Students voiced concerns over potential tuition increases at the Tuition Policy Advisory Committee’s first open forum of this tuition-setting term Wednesday.
This is the first year the committee has held a public forum more than a month before it makes tuition recommendations to President William Powers Jr.
Committee members explained the tuition-setting process the University has used since 2003 when the state legislature handed its power to set tuition rates over to state universities’ governing boards.
TPAC gets input from each of the colleges’ and schools’ College Tuition and Budget Advisory Committee. TPAC will take this input and make tuition recommendations to Powers, who will then recommend tuition policy to the UT System Board of Regents later this semester. However, tuition policy for the next two years will ultimately be set by the Board of Regents.
Student Government President Natalie Butler said the UT System suggested that any tuition increase must be tied to an effort to improve four-year graduation rates and should stay within a 2.6 percent increase.
Mary Knight, associate vice president and budget director, said the Board of Regents limits graduate tuition to 1 percent more than undergraduate tuition.
TPAC co-chair Steven Leslie, executive vice-president and provost, said his office wants to monitor the graduate programs, but the tuition decisions have focused on the four-year graduation rates of undergraduates, as directed by the board.
“Driving force of the economy is driven by these big universities,” Leslie said. “We do not want to force students through the University.”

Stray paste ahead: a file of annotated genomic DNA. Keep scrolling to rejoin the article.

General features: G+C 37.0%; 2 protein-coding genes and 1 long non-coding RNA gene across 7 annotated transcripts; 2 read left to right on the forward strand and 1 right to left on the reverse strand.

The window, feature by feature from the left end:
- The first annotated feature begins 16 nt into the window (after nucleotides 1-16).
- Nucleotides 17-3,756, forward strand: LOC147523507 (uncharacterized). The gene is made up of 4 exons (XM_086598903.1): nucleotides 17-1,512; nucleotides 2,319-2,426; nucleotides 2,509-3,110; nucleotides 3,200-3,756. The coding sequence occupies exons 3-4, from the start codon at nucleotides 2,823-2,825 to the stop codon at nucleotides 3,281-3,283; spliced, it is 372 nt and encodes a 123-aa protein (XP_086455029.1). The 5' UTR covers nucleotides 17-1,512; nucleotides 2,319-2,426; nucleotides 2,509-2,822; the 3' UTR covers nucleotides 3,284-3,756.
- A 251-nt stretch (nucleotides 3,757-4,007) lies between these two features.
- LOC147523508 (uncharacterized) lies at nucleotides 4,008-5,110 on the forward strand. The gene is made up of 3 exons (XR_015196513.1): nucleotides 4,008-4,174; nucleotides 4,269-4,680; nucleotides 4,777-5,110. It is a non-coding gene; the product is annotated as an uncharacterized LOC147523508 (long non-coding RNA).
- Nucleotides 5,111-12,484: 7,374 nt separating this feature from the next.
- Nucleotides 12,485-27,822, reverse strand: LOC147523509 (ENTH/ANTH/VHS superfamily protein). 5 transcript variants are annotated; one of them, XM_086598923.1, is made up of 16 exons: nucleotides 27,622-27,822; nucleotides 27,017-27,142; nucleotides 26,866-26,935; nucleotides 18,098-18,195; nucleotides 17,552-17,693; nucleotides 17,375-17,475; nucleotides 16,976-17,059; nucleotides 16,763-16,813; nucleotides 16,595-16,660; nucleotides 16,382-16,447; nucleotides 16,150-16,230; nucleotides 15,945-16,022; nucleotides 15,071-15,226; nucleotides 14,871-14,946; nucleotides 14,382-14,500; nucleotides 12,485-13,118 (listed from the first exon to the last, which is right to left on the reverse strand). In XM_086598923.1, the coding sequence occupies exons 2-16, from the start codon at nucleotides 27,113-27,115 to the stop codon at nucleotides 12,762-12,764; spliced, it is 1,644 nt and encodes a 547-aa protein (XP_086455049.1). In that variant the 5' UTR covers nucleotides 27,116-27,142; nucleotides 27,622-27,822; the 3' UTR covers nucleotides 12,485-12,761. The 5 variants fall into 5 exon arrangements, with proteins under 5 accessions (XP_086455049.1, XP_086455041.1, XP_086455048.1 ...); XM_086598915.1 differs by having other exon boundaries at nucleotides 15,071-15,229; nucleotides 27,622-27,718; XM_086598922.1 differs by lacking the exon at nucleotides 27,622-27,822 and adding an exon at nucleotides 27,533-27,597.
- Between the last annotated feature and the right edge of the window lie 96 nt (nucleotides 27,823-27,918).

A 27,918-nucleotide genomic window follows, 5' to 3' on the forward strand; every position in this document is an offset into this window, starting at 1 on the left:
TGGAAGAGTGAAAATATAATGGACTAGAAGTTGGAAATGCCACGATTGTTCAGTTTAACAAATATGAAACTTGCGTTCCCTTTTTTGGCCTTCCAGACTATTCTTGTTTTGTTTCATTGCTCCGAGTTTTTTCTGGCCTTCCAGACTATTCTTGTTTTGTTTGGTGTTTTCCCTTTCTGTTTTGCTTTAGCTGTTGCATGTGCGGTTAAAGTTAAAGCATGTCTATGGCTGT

During the forum, students and parents voiced their concerns about tuition increases.
Information studies graduate student Michael Redding, who is also a member of the school’s College Tuition and Budget Advisory Committee, said students in his two-year graduate program are worried. He said the emphasis on four-year graduation rates in setting tuition policy may not accurately reflect the academic needs of two-year graduate programs.
“If you do it in four years you’re doing it wrong,” Redding said. “The concern is we’ll have these really nice buildings, but no faculty to teach us.”
Nursing junior Jaclyn Rosenthal said efficiency at the School of Nursing seems impossible because students must apply to pre-nursing first and then reapply to upper division nursing.
“[When I was in pre-nursing] they told me about 75 percent of students who get into pre-nursing get into upper division,” Rosenthal said.
She said the nursing school could not afford to keep two teachers this year, which lowered the upper division capacity to admit only 55 percent of students who applied. Rosenthal said some of her nursing classmates take classes outside their degree plan as they wait to be admitted to the upper division nursing sequence.
Leslie said both the nursing school and the pharmacy school must confront these issues because they are competitive, professional schools and receive significantly less funding than medical programs.
Government senior Crystal Zhao said she worked as an orientation adviser this summer and registration posed challenges for incoming freshmen to prepare for an efficient graduation plan.
“I had a very hard time putting students in classes that they needed,” Zhao said, who is also a College of Liberal Art representative. “It really discourages the four-year graduation rate.”
Printed on Thursday, October 13, 2011 as: Students offer input about tuition changes: Advisory committee holds first public forum, receives outside input about polices